Instead of just buying a lotion or cream claiming to “heal dry skin” be sure to check and see it has a proven hydrating ingredient, such as ceramides, glycerin, shea butter or stearic acid, lactic acid, dimethicone, urea or mineral oil. “If your skin is dry, find an oil-based cream or lotion,” says Dr. Sandra Kopp from Schweiger Dermatology Group in Whiting, New Jersey. “If you have sensitive skin, it’s best to use products with glycerin, as the other ingredients may cause a burning sensation on irritated skin.” You’ll also want to blacklist any moisturizers that contain alcohols or fragrances, which can exacerbate dry skin. Adds SDG’s Dr. Michele Farber: “Switch to a heavier cream, especially if you are prone to dry skin, and don’t forget to moisturize your body as well. This mean choosing a cream rather than a lotion. And still don’t forget the SPF in your morning routine even in colder months.”

6. Swap out your moisturizer for a winter-friendly formula

Not all moisturizers are created equal. “Maintaining a healthy skin barrier is essential for decreasing water loss from the body and keeping out irritants/allergens and environmental pollutants,” says Dr. Jennifer David of Schweiger Dermatology Group in Bala Cynwyd, PA. “Our outer layer of skin (stratum corneum) is like a fortress wall made up of keratinocyte (bricks) and a lipid matrix that holds them together (mortar) that guards and protects our inner body. This lipid mixture is made up of ceramides, cholesterol and fatty acids. The best barrier repair moisturizers provide a balanced ratio of these key ingredients. This should be the focus for anyone with eczema prone skin, chronically dry skin or for protecting the skin from the elements during the winter months.” Dr. David says the ingredients to look for in a moisturizer are: Linoleic acid, sphingolipids, sterols, phospholipids, steric acid, oleic acid. She recommends CeraVe, Eucerin Advanced Repair, Aveeno Skin Relief Moisture Repair.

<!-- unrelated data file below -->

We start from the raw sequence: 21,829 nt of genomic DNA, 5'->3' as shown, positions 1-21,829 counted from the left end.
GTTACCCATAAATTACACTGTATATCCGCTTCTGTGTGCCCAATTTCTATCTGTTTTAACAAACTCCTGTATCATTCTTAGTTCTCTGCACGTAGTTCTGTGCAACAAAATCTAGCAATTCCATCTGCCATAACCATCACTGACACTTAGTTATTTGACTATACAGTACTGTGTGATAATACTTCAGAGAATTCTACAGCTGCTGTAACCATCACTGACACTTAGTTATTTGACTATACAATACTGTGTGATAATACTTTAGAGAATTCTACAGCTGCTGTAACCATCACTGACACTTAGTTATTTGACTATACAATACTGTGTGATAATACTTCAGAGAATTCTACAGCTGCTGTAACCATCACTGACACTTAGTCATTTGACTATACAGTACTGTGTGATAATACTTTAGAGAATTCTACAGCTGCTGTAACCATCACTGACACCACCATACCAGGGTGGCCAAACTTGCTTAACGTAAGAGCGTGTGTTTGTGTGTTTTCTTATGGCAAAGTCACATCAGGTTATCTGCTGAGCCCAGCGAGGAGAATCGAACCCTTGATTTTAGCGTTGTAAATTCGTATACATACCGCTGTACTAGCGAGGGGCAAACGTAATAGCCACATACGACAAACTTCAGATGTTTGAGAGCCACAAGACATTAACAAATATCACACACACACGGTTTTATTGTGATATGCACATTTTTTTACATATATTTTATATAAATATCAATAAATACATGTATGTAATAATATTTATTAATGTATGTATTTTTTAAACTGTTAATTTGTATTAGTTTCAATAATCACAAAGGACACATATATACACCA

7. Lips Get Dry, Too

Keep a lip balm close at hand at all times. The best way to treat dry, cracked lips is with a lip balm that will really seep into your lips. Our dermatologists swear by Vaseline and Aquaphor as tried and true lip hydrators. “Aquaphor and Vaseline are easy products to use to prevent hydration evaporation,” says Dr. Nazarian.

8. Pay Attention to Nails

“Nails have the potential for damage thanks to manicures, acetone, and even saliva for people who bite their nails and destroy the nail plate,” says Dr. Nazarian. Practice good nail and hand-habits, which include twice daily moisturizing with a ceramide-based cream, application of a barrier repair emollient to prevent moisture loss during less humid months, and avoidance of over-washing.

9. Follow a healthy diet

The building blocks for healthy hair, skin and nails include proteins, fats, and vitamins- each to varying degrees. Dr. Nazarian tells her patients to follow a diet that includes “healthy fats” such as olive oil, avocados, salmon, a daily multi-vitamin, at least half-a-liter of water and protein. “Hydration levels and water intake can change day-to-day, and skin will reflect that—looking duller and aged within a day or two of decreased intake,” says Dr. Nazarian. However, even if your diet is perfect, practicing good hygiene when it comes to hair, skin and nails is just as important to avoid damage and prevent moisture loss.